If you're fed up with unsolicited calls, texts, emails and post from charities asking for donations, a new service launching this week will let you opt out.
Registering with the Fundraising Preference Service (FPS) will allow you to block fundraising communications from any charity. But you'll need to specify every charity you want to block you won't be able to opt out of all charity contact.
The aim of the FPS is to rebuild public trust in fundraising and to introduce more control over how people are approached by fundraisers. It's funded by charities themselves, with those that spend more on fundraising contributing more towards the service.
For more on the best way to give to charity see our Top Charity Giving Sites guide, and to find out more on how to protect yourself from all kinds of nuisance calls and junk mail, see our Stop Cold Callers guide.
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How do I sign up?
From Thursday (6 July), you'll be able to register for the new service by entering your name and contact information on the FPS website, or calling 0300 3033 517.
You'll then have to identify the specific charities you no longer want to hear from. If you're doing this online, you can search for the charity using its name or registered charity number, which should be on its promotional material.
The FPS says you can block a maximum of three charities in any one online request, though if you want to block more you can submit a new request. This can be done the same day. Alternatively you can block as many as you like with one phone call.
Once you've provided all the relevant details and submitted your request, the FPS will send an automatic email to the charity or charities concerned, setting them a 28-day deadline to remove your details from direct marketing lists.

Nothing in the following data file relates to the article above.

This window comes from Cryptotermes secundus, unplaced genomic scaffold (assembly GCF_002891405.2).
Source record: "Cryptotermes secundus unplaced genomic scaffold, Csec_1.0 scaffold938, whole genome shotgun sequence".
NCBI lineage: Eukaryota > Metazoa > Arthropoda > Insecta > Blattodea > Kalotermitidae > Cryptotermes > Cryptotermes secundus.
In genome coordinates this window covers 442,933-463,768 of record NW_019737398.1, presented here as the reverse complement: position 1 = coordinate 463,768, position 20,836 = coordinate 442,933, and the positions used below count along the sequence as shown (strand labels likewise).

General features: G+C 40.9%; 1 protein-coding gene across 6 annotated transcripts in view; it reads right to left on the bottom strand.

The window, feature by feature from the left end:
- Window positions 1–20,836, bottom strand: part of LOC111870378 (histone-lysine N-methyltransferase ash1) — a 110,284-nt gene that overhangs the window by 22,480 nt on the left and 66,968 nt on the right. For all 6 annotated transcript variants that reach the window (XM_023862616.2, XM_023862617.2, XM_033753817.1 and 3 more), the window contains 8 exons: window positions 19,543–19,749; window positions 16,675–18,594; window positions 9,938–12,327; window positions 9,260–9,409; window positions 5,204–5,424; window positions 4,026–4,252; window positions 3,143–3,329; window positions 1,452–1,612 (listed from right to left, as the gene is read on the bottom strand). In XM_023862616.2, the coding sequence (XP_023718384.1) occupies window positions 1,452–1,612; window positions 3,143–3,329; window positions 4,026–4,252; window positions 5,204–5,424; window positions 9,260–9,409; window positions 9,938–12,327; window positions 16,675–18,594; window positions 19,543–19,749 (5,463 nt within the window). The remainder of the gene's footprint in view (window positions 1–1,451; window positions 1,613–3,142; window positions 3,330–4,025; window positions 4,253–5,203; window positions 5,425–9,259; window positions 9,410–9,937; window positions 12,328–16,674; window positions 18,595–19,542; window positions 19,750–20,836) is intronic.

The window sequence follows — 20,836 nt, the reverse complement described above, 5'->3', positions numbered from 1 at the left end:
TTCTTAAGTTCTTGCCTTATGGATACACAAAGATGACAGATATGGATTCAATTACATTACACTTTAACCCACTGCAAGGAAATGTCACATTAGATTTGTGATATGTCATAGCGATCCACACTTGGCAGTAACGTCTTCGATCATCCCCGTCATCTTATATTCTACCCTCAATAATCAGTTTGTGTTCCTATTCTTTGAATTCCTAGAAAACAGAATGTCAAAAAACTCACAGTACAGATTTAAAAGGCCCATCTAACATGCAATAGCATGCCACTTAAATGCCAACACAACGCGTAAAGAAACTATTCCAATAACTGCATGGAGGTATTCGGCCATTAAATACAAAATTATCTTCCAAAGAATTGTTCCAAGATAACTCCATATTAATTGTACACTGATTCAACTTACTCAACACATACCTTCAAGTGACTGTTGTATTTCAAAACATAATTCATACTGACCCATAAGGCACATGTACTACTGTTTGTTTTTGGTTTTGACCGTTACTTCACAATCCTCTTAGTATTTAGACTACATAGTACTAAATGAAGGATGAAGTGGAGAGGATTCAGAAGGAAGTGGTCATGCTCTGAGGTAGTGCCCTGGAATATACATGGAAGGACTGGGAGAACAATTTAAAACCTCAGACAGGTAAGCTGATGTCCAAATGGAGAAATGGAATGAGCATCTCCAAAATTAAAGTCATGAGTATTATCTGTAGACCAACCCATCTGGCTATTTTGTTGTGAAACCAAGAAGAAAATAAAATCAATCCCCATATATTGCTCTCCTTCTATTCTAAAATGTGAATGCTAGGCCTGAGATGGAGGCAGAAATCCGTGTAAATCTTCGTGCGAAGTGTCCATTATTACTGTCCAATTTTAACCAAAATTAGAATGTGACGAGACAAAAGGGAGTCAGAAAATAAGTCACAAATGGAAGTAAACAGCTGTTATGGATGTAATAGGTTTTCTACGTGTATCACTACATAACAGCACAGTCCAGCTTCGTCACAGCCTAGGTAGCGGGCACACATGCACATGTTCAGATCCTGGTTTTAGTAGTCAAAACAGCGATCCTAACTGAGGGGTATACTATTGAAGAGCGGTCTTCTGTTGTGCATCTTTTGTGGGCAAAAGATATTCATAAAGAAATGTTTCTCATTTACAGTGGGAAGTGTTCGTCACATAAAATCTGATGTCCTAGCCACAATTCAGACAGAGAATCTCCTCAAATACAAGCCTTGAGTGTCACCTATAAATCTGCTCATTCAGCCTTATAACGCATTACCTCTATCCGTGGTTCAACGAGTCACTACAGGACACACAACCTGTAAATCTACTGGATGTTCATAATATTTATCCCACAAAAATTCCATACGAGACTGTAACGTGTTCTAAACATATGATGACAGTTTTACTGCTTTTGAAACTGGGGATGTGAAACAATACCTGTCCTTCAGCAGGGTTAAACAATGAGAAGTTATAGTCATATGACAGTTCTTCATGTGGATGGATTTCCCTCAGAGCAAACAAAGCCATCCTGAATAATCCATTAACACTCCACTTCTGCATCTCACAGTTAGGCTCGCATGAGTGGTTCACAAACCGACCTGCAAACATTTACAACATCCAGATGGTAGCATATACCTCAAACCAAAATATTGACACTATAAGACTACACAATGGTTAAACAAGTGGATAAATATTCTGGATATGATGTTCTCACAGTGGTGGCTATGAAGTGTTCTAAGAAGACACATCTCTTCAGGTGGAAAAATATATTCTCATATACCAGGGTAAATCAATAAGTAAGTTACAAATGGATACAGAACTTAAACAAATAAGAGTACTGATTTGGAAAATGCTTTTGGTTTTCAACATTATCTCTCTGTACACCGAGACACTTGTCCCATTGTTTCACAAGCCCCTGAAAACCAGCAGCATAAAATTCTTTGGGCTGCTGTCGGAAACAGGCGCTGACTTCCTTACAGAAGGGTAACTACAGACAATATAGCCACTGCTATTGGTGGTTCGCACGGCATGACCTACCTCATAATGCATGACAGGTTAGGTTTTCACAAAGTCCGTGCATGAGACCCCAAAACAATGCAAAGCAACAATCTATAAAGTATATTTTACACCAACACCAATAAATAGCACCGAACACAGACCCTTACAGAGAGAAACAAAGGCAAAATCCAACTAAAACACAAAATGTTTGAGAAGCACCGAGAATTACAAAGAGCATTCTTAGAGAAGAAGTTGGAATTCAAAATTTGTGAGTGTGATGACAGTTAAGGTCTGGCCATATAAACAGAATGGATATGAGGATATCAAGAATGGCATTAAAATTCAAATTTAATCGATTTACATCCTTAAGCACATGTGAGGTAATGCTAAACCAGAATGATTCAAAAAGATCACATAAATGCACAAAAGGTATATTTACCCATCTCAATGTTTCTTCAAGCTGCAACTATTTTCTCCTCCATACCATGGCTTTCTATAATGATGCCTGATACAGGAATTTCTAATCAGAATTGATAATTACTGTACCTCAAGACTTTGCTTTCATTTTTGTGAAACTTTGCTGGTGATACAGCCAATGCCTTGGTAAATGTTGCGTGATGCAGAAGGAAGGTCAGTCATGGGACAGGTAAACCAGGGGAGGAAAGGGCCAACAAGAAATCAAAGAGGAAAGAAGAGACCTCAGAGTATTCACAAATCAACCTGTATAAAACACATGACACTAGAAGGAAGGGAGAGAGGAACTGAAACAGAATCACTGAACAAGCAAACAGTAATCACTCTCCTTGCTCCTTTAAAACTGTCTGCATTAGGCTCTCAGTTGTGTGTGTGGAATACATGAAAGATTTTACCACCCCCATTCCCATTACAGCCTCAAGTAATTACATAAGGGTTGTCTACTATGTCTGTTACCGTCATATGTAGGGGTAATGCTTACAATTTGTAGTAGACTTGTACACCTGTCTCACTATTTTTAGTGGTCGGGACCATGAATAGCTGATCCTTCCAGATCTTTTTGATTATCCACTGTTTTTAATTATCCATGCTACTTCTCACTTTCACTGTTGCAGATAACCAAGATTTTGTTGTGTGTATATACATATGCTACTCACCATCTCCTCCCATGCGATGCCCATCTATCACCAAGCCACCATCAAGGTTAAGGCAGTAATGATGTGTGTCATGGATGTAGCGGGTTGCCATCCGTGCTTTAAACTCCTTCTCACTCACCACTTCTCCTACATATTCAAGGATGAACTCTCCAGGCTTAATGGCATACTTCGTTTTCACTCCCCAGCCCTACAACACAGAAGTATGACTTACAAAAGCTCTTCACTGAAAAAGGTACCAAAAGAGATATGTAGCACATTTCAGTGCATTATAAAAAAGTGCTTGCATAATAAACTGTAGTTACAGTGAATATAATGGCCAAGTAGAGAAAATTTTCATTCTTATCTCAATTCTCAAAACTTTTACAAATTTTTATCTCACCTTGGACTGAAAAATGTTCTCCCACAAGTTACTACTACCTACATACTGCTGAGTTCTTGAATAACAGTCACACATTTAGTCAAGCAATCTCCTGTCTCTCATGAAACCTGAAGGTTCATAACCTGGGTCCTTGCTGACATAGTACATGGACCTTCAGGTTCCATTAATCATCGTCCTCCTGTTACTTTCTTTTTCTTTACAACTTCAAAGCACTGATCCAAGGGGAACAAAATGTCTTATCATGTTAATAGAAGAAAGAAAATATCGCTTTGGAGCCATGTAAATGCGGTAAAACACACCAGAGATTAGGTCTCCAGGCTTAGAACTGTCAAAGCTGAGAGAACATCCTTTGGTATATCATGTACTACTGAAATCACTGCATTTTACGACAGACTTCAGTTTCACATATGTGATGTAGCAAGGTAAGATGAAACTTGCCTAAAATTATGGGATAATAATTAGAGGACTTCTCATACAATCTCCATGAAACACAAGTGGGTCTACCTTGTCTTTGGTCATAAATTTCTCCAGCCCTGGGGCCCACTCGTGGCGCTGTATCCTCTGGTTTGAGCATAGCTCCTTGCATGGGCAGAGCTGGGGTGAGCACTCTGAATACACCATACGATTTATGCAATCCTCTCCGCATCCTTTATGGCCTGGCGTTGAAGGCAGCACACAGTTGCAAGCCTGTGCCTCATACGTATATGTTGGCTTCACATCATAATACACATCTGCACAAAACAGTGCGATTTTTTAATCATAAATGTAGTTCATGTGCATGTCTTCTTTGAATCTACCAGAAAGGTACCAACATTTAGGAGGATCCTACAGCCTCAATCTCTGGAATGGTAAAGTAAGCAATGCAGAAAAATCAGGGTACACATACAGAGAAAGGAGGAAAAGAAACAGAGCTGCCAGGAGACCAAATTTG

If you've opted out, it's been 28 days and you're then contacted by the charity you've blocked, you should tell the FPS. The FPS can report charities which fail to comply with the rules to the Information Commissioner's Office. It can ultimately prosecute them under the Data Protection Act and issue a fine of up to £25,000, though this would be a last resort.
If you donate to a charity while it's blocked from contacting you, that charity will have the right to "check in" with you to see if you're now happy to hear from it.
Do I need to sign up if registered with the Telephone Preference Service?
Yes if you've given permission for charities to contact you in the past, it's worth signing up to the FPS even if you're already registered with the Telephone Preference Service (TPS).
The FPS will work alongside the TPS and Mail Preference Service (MPS), and there's some overlap because the TPS and MPS already block some charities from contacting you.
But if a charity has what's called "overriding consent" for example, if you've explicitly given it permission to contact you at some point in the past it can still contact you even if you are registered with the TPS or FPS.
Signing up to the FPS will end that overriding consent and mean it can no longer contact you for any reason. So if you want to opt out of as many unsolicited texts, emails, calls and pieces of junk mail as possible, it's best to sign up to all three services.
Response to 'high-profile tragedy'
The changes stem in part from 2015 when 92-year-old Olive Cooke, one of the UK's oldest and longest-serving poppy sellers, killed herself after receiving up to 267 letters a month from charities as well as regular phone calls.
Speaking on BBC Radio 4's Today programme on 4 July, Michael Grade, chairman of the FPS, said: "As a result of that high-profile tragedy it was clear that there was bad practice across many, many charities. The public are rejecting the idea that anybody is free to bombard them."